The emergence of the Chinese digital yuan and the Russia-Ukraine geopolitical conflict also greatly influence such a decision, Behboudi added.
There remains the question about the effectiveness of the new strategy. Almost any potential foreign partner will face difficulties in conducting the deals in crypto, as, unlike Iran, most countries do not have a legal framework for using crypto as a corporate payment method or, at worst, directly prohibit it. The pseudonymous nature of Bitcoin (BTC) and other mainstream cryptocurrencies doesn’t leave possible partners too assured of their invisibility from U.S. financial enforcement.
This leaves foreign companies with two possible options, Behboudi believes. They could use either the intermediacy of proxy companies in crypto-friendly jurisdictions to convert the crypto to fiat or use the services of companies from third countries that conduct trade with Iran, such as Russia, Turkey, China, the United Arab Emirates and others.
Christian Contardo, global trade and national security attorney at law firm Lowenstein Sandler LLP, sees the scope of Iran’s potential partners as rather limited. The ease of crypto transactions can facilitate legitimate trade, particularly in regions where traditional banking may be impractical or unreliable. But, due to the regulatory regimes involved, it is unlikely that large legitimate commercial entities would transact in crypto with Iranian counterparties “unless they were seeking to hide their involvement in the transaction,” he adds.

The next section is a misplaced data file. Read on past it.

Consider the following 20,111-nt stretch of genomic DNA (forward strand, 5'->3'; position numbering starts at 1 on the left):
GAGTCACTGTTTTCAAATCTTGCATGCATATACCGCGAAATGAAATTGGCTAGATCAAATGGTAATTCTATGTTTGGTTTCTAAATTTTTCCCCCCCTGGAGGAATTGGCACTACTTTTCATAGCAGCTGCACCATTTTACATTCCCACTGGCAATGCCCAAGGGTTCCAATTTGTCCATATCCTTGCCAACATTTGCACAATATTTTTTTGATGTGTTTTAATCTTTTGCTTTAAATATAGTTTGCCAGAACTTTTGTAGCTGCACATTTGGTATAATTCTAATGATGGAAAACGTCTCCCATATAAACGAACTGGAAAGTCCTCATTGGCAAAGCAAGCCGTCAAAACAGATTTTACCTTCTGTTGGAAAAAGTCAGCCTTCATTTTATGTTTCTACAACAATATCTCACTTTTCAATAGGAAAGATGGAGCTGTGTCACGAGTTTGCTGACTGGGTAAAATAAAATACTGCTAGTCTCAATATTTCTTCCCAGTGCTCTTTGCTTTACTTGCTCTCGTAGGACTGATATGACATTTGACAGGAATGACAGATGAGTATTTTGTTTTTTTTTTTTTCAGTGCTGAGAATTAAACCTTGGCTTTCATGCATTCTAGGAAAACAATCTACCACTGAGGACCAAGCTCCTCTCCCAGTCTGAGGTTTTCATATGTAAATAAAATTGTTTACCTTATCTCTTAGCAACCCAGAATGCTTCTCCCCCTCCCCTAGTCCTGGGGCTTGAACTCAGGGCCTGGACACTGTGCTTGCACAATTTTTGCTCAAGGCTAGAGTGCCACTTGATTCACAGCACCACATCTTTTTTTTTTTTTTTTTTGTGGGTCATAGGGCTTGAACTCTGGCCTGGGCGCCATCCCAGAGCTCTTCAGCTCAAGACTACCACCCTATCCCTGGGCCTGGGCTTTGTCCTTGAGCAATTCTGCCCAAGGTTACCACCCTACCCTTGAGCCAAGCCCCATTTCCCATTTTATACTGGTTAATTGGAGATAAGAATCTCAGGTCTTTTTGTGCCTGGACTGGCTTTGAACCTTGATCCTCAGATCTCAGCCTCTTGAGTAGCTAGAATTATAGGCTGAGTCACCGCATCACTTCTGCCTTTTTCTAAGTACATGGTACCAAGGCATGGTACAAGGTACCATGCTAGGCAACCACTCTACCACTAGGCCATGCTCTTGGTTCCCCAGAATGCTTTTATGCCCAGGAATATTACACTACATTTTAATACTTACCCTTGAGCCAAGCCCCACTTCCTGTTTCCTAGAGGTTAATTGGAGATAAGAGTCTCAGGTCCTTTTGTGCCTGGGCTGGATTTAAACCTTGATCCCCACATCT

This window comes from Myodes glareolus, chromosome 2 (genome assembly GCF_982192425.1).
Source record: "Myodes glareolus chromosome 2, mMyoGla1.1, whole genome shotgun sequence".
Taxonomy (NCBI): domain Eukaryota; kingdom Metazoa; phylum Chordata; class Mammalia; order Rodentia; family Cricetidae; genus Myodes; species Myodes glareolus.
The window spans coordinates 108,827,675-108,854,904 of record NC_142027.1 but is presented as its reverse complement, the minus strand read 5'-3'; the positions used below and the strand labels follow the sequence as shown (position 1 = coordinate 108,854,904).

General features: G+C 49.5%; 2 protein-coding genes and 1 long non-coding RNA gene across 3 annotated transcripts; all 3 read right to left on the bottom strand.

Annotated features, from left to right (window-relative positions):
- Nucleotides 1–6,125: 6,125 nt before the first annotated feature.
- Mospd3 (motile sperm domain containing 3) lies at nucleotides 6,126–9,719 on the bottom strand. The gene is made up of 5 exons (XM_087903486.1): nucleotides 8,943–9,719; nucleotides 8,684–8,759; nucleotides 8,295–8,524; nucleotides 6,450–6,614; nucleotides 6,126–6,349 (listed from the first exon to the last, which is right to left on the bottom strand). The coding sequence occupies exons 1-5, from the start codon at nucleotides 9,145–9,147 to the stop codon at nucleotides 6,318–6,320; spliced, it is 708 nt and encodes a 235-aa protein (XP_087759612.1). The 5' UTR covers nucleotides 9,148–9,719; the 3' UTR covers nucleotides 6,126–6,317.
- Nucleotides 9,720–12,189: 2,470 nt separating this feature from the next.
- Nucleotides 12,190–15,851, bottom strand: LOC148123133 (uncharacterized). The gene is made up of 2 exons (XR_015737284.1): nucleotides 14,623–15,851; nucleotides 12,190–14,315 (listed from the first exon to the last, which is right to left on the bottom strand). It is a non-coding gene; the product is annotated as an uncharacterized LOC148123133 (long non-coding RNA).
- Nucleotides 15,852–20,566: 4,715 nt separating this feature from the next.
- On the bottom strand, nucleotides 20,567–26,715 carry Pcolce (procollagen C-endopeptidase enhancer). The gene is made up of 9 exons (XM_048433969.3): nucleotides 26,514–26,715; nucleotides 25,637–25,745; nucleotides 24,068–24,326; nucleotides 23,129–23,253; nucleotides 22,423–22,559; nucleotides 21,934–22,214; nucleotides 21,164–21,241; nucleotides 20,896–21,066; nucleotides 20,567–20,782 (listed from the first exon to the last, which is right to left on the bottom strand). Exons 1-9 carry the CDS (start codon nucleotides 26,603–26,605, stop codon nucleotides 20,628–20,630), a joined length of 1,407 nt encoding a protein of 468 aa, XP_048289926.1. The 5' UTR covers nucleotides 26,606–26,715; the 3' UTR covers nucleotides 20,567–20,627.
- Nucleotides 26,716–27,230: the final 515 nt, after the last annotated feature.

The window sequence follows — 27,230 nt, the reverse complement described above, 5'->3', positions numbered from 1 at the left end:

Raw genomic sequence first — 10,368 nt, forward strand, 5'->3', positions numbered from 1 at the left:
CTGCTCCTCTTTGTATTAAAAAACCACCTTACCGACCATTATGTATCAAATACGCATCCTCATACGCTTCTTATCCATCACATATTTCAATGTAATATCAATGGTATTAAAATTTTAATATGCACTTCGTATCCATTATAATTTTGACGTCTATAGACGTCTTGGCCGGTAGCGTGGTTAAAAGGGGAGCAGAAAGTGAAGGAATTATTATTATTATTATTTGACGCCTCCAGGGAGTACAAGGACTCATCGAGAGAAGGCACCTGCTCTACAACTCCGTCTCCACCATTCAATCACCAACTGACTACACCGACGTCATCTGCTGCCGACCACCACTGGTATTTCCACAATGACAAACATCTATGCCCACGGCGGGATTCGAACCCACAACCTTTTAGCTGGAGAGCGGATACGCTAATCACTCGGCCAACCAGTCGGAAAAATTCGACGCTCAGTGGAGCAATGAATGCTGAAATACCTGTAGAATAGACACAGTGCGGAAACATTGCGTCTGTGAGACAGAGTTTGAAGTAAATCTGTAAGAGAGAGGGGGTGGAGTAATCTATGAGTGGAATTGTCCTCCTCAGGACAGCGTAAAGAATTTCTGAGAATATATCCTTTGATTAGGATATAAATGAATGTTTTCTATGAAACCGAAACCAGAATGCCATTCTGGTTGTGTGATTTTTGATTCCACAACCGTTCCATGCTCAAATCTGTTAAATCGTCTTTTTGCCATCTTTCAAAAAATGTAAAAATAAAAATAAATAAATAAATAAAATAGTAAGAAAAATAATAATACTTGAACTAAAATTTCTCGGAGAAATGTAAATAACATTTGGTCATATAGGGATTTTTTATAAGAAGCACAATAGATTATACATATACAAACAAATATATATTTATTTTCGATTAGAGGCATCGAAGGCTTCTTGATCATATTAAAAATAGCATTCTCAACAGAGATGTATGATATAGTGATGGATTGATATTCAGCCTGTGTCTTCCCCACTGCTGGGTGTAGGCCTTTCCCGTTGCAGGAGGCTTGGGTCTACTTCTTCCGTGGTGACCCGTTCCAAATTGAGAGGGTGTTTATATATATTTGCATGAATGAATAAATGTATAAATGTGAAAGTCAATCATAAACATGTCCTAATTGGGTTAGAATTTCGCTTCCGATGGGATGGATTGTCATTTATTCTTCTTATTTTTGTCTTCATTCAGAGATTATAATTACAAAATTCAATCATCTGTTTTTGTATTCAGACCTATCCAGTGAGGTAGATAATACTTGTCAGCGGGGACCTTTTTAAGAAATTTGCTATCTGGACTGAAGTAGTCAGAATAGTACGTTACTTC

Allies and enforcers
Up to this point, reports about circumventing sanctions with crypto in Iran were rather scarce. While Binance didn’t get any allegations after journalists claimed Binance was serving Iranian customers, another major crypto exchange, Kraken, came under the investigation of the U.S. Treasury Department’s Office of Foreign Assets Control in 2019 for the very same reasons. At least one individual is currently alleged of sending more than $10 million in Bitcoin from a U.S.-based crypto exchange to an exchange in a sanctioned country.
Contardo is sure that enforcers, the United States, in particular, will increase their scrutiny of transactions linked to countries like Iran. And although, in practice, it is next to impossible to track all large transactions, they still have all the tools they need:
“Enforcement agencies and even commercial investigative services have multiple sources of information to identify parties involved in a transaction. Once that information is aggregated and the parties identified, the evidence on the ledger makes for a strong enforcement case.”
Given recent announcements by Russian officials, who are also actively exploring the potential of using crypto for cross-border payments, the Iranian strategy may initiate the digitalization of a parallel market, which would include sanctioned countries and the nations that are willing to trade with them. Behboudi links this possibility to the further development of central bank digital currencies (CBDCs):
“The rise of CBDCs, like digital yuan, ruble, rial and lira, can minimize the risks if these countries can manage their transactions through bilateral and multilateral agreements, allowing the businesses to deal with each other using their CBDCs.”
Thus, in a way, Iran’s innovative strategy of adopting crypto as a cross-border method doesn’t change much — unless the use of decentralized currencies as a method of payment for private companies is allowed — this loophole would attract a limited list of nations that haven’t shy away from the trade with Iran earlier.